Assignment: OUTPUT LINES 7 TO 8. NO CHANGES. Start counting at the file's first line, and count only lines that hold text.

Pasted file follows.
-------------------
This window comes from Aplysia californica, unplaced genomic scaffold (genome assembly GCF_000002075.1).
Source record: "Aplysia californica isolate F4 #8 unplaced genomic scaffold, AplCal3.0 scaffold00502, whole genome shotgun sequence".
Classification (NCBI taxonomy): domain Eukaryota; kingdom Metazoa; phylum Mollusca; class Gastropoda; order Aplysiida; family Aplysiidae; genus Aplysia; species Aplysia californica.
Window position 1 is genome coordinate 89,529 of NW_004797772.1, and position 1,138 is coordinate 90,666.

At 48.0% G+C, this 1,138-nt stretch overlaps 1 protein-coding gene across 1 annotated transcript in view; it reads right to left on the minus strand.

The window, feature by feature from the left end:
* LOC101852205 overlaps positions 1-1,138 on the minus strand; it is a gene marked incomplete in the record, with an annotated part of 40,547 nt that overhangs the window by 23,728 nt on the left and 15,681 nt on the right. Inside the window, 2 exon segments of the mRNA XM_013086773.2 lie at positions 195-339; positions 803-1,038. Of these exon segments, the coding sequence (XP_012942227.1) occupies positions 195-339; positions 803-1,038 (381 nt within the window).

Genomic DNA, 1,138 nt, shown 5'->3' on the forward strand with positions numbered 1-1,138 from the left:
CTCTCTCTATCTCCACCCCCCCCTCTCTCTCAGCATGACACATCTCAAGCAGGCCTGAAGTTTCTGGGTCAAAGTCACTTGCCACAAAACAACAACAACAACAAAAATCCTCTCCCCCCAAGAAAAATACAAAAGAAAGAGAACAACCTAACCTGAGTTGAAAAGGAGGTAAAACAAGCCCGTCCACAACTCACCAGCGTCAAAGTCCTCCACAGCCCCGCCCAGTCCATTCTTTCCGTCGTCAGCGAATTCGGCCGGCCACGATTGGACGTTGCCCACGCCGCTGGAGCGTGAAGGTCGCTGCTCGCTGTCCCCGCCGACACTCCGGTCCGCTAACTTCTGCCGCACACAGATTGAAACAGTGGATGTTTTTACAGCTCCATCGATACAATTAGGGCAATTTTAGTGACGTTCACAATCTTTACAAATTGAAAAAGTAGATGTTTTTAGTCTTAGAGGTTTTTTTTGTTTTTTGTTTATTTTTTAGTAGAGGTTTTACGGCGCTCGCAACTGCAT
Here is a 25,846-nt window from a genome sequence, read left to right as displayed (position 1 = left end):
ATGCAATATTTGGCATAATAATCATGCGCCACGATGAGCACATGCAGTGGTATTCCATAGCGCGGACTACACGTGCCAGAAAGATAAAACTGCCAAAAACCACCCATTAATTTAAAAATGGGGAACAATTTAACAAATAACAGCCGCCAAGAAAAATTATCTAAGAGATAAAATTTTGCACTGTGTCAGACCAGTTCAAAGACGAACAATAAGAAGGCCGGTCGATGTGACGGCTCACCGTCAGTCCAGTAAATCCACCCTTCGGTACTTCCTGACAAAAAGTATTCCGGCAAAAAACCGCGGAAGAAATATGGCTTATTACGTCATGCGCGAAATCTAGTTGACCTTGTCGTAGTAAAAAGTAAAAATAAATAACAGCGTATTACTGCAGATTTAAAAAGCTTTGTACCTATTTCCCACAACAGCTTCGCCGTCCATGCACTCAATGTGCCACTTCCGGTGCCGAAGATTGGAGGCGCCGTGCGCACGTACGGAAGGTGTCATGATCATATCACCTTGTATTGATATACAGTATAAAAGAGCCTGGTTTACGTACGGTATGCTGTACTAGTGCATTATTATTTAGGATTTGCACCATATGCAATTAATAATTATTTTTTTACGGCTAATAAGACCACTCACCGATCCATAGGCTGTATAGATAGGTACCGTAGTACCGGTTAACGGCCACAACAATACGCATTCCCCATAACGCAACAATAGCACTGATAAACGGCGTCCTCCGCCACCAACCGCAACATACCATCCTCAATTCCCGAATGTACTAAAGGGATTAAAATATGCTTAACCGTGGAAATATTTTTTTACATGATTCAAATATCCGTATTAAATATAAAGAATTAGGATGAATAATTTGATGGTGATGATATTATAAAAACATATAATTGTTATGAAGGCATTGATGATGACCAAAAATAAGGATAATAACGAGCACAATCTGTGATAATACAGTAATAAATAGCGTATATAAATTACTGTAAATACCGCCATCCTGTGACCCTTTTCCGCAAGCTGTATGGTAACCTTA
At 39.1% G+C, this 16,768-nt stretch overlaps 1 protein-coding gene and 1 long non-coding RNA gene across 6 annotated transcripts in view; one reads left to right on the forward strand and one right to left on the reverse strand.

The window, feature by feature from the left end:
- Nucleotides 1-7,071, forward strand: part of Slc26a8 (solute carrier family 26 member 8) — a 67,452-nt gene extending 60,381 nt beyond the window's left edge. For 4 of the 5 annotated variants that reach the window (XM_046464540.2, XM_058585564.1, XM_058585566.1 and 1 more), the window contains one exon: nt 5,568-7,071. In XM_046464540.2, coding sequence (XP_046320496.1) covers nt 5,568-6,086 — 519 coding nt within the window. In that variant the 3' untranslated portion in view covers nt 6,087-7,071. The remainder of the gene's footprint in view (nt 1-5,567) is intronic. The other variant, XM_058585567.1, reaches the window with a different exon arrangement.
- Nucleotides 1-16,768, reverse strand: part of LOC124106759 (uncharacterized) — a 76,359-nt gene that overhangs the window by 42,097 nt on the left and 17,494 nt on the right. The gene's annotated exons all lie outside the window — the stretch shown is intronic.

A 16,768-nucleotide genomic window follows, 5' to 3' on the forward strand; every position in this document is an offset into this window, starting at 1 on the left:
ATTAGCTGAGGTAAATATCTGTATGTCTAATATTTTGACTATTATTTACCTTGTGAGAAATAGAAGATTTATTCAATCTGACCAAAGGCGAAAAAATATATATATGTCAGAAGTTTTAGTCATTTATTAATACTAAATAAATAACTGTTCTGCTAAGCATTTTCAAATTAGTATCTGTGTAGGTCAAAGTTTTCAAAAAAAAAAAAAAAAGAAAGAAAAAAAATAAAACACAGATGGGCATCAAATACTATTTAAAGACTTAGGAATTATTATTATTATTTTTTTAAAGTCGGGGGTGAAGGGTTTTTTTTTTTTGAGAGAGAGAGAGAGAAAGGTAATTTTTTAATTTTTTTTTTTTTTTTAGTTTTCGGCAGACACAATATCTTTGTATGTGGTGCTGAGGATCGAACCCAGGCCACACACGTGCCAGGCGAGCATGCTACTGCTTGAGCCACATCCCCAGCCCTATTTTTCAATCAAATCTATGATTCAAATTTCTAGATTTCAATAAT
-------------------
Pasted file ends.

* LOC101852205 overlaps positions 1-1,138 on the minus strand; it is a gene marked incomplete in the record, with an annotated part of 40,547 nt that overhangs the window by 23,728 nt on the left and 15,681 nt on the right. Inside the window, 2 exon segments of the mRNA XM_013086773.2 lie at positions 195-339; positions 803-1,038. Of these exon segments, the coding sequence (XP_012942227.1) occupies positions 195-339; positions 803-1,038 (381 nt within the window).

Genomic DNA, 1,138 nt, shown 5'->3' on the forward strand with positions numbered 1-1,138 from the left: